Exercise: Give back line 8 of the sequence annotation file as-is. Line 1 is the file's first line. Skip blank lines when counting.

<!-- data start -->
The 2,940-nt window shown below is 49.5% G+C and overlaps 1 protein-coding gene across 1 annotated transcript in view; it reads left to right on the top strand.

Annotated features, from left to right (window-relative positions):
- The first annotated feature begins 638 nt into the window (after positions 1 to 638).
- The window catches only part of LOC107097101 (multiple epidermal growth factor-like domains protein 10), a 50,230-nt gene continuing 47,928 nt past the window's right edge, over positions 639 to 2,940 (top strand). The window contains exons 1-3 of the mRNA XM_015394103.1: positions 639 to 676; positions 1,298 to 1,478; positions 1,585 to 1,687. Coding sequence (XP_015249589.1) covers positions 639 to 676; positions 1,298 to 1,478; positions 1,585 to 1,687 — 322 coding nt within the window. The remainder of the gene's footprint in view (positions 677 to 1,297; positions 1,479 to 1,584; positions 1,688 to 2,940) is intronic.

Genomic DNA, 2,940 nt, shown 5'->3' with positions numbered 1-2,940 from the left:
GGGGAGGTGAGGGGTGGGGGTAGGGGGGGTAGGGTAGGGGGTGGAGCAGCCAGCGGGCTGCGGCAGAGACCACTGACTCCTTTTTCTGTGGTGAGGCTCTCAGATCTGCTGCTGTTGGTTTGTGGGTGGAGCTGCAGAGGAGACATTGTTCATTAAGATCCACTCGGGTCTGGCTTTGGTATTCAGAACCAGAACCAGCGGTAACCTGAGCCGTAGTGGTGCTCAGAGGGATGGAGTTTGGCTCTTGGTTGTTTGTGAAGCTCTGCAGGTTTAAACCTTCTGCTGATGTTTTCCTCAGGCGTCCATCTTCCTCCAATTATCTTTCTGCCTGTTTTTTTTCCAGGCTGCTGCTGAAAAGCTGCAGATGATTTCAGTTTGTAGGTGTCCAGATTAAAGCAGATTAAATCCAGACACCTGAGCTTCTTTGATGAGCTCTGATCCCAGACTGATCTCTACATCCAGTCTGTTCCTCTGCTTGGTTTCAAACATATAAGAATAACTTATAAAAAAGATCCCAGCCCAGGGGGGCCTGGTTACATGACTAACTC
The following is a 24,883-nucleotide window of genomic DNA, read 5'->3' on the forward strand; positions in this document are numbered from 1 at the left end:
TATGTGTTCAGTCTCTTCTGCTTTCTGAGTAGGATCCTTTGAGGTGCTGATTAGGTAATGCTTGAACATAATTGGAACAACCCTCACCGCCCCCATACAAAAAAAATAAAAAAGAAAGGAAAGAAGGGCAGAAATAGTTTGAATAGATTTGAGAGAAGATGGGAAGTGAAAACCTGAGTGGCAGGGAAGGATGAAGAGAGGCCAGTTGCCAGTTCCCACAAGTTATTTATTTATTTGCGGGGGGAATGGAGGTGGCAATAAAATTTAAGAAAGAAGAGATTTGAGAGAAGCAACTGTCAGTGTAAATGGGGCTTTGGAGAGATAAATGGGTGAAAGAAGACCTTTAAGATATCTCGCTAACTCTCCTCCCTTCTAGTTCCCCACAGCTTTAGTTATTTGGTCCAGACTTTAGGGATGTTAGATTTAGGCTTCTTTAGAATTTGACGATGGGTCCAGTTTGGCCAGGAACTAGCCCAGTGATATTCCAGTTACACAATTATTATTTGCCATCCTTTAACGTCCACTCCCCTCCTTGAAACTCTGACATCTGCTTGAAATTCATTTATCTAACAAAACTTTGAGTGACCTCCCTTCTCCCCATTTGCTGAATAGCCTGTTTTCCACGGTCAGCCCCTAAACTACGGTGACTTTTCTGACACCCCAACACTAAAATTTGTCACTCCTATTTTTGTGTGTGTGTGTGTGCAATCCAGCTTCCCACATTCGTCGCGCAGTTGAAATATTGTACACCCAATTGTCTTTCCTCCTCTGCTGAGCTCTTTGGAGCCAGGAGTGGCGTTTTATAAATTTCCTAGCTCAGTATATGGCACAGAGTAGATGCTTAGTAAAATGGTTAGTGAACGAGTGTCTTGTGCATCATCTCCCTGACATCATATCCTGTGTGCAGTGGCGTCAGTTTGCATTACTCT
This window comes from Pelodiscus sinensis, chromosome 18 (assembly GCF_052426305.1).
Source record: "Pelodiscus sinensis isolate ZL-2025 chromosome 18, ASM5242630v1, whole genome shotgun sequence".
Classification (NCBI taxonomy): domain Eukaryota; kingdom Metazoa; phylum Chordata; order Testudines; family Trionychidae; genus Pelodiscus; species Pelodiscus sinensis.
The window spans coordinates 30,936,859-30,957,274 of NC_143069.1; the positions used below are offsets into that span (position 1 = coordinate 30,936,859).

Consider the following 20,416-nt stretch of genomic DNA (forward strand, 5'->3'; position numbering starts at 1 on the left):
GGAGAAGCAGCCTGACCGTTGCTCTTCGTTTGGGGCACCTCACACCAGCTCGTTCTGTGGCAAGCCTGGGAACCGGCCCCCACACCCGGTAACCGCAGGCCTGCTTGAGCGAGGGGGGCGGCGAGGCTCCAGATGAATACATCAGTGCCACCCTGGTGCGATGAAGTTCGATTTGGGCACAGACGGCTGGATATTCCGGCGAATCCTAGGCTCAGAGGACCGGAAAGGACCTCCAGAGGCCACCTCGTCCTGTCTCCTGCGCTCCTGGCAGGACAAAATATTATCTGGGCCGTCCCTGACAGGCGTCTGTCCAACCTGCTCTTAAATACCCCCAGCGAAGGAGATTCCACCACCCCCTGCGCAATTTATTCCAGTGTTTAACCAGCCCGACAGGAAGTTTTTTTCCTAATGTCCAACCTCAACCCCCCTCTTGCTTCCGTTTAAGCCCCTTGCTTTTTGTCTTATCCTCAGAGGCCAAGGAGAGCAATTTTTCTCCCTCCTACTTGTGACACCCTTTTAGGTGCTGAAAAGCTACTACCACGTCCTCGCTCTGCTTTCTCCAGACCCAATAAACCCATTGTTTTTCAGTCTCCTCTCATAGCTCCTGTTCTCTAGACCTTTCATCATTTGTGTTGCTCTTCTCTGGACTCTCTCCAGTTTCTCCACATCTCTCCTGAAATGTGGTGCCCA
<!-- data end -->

TATGTGTTCAGTCTCTTCTGCTTTCTGAGTAGGATCCTTTGAGGTGCTGATTAGGTAATGCTTGAACATAATTGGAACAACCCTCACCGCCCCCATACAAAAAAAATAAAAAAGAAAGGAAAGAAGGGCAGAAATAGTTTGAATAGATTTGAGAGAAGATGGGAAGTGAAAACCTGAGTGGCAGGGAAGGATGAAGAGAGGCCAGTTGCCAGTTCCCACAAGTTATTTATTTATTTGCGGGGGGAATGGAGGTGGCAATAAAATTTAAGAAAGAAGAGATTTGAGAGAAGCAACTGTCAGTGTAAATGGGGCTTTGGAGAGATAAATGGGTGAAAGAAGACCTTTAAGATATCTCGCTAACTCTCCTCCCTTCTAGTTCCCCACAGCTTTAGTTATTTGGTCCAGACTTTAGGGATGTTAGATTTAGGCTTCTTTAGAATTTGACGATGGGTCCAGTTTGGCCAGGAACTAGCCCAGTGATATTCCAGTTACACAATTATTATTTGCCATCCTTTAACGTCCACTCCCCTCCTTGAAACTCTGACATCTGCTTGAAATTCATTTATCTAACAAAACTTTGAGTGACCTCCCTTCTCCCCATTTGCTGAATAGCCTGTTTTCCACGGTCAGCCCCTAAACTACGGTGACTTTTCTGACACCCCAACACTAAAATTTGTCACTCCTATTTTTGTGTGTGTGTGTGTGCAATCCAGCTTCCCACATTCGTCGCGCAGTTGAAATATTGTACACCCAATTGTCTTTCCTCCTCTGCTGAGCTCTTTGGAGCCAGGAGTGGCGTTTTATAAATTTCCTAGCTCAGTATATGGCACAGAGTAGATGCTTAGTAAAATGGTTAGTGAACGAGTGTCTTGTGCATCATCTCCCTGACATCATATCCTGTGTGCAGTGGCGTCAGTTTGCATTACTCT